AtoZ CSS Quick Tip: Styling with General Sibling Selector

This article is a part of our AtoZ CSS Series. You can find other entries to the series here.
You can view the full transcript and screencast for General Sibling here.

Welcome to our AtoZ CSS series! In this series I’ll be exploring different CSS values (and properties) beginning with a letter from the alphabet. We know that sometimes screencasts are just not enough, in this article we’ve added a new quick tip about General Sibling for you.


G is for General Sibling

In the video covering letter G, we looked at the General Sibling selector which allows styling of a sibling element. There’s also the other child and sibling selectors for traversing down/across an element tree.

But what about parent selectors? Well, despite the multiple use-cases of needing to select a parent element based on whether it contains certain children, this feature is not currently available in CSS.

But the good news is that they’ve made it into the CSS Selectors Level 4 spec. Woo Hoo! The parent selector, or the subject of the selector as it’s also called, allows you to select a parent element for styling. The latest draft of the spec uses an exclamation mark after the given selector to set the subject element.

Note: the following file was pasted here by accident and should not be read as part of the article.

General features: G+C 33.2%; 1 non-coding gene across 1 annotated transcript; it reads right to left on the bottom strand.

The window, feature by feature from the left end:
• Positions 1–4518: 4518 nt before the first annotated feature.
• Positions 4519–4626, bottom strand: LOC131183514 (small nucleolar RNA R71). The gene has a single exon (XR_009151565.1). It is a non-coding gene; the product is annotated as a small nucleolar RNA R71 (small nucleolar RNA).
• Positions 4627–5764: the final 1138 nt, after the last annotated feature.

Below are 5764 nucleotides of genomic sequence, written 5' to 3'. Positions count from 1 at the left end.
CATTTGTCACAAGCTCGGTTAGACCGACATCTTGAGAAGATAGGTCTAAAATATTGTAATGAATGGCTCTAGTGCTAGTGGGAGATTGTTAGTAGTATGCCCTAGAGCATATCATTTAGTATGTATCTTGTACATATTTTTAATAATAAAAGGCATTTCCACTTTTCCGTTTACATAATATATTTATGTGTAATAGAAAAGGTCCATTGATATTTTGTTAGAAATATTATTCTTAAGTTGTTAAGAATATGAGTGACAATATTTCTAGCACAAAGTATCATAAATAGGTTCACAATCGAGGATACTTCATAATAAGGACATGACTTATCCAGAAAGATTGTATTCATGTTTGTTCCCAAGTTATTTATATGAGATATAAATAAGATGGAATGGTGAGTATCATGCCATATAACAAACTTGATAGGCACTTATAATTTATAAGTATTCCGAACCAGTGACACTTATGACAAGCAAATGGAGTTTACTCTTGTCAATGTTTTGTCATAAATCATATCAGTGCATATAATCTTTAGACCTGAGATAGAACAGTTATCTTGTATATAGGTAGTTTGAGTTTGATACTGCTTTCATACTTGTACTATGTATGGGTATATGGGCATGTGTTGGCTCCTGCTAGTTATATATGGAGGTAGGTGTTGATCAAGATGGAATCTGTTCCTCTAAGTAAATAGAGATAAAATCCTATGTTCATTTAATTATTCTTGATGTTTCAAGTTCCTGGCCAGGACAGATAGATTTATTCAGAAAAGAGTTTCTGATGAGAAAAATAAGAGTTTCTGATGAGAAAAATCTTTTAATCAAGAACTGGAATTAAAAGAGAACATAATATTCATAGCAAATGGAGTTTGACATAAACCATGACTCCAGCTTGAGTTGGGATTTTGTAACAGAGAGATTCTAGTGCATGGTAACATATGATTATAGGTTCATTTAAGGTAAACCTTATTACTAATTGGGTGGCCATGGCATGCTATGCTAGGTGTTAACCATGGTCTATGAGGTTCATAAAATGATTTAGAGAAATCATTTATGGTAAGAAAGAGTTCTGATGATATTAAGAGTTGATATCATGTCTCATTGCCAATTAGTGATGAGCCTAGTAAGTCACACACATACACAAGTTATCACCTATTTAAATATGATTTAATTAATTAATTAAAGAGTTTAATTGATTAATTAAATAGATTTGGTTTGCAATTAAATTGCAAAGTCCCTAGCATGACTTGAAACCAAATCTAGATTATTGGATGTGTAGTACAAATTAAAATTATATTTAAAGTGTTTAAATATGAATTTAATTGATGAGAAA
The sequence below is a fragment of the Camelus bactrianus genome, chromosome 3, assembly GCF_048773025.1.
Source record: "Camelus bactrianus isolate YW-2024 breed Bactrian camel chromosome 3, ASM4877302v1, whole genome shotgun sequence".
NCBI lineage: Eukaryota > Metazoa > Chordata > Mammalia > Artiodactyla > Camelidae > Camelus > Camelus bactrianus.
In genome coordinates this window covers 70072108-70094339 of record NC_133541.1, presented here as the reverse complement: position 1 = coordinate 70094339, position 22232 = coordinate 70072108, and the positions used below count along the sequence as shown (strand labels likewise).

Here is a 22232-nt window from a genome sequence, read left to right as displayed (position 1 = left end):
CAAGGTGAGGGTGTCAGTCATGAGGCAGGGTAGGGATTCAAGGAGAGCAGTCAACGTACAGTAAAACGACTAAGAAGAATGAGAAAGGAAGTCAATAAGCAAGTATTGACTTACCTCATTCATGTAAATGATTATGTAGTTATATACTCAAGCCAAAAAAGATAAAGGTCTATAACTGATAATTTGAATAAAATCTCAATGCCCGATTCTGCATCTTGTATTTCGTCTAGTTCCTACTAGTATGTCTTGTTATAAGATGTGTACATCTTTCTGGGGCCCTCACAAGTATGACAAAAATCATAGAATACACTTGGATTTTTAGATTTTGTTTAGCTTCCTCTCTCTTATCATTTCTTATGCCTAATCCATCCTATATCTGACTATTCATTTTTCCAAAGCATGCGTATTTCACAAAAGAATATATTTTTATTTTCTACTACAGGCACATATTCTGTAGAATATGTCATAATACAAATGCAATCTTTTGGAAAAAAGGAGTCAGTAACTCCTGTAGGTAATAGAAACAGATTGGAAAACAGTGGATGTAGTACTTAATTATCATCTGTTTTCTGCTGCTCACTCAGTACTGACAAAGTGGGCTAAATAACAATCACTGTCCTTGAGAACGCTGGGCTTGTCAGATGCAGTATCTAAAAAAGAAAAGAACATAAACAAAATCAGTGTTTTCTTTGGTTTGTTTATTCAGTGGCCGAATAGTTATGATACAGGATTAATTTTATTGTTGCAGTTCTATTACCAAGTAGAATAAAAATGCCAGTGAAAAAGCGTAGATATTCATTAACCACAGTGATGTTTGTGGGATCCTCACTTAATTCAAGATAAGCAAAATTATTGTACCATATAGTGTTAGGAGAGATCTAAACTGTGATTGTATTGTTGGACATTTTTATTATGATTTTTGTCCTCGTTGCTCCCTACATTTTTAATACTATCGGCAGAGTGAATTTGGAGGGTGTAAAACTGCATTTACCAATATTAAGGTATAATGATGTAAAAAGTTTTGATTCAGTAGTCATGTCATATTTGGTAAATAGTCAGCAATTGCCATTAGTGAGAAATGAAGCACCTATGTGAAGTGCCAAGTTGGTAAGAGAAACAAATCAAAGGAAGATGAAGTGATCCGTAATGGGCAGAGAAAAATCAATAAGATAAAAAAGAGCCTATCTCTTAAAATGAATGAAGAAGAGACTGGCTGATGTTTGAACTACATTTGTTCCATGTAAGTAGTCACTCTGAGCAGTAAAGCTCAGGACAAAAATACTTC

The classic example of when you might want to style a parent element is in a menu. A navigation menu is normally an unordered list with a series of list items. Sometimes you may have a sub-menu that may be shown or hidden as a dropdown. It’s always been tricky to style the parent list item that has a sub menu without adding a class. With the new parent selector, it’s possible to achieve without one:

.main-menu li! .sub-menu {
  /* add styles to signify that this item has a submenu */

The Level 4 Selectors spec is still a work in progress, and I don’t know of any browser that supports it all yet. But when it does get released it will be a wonderful day!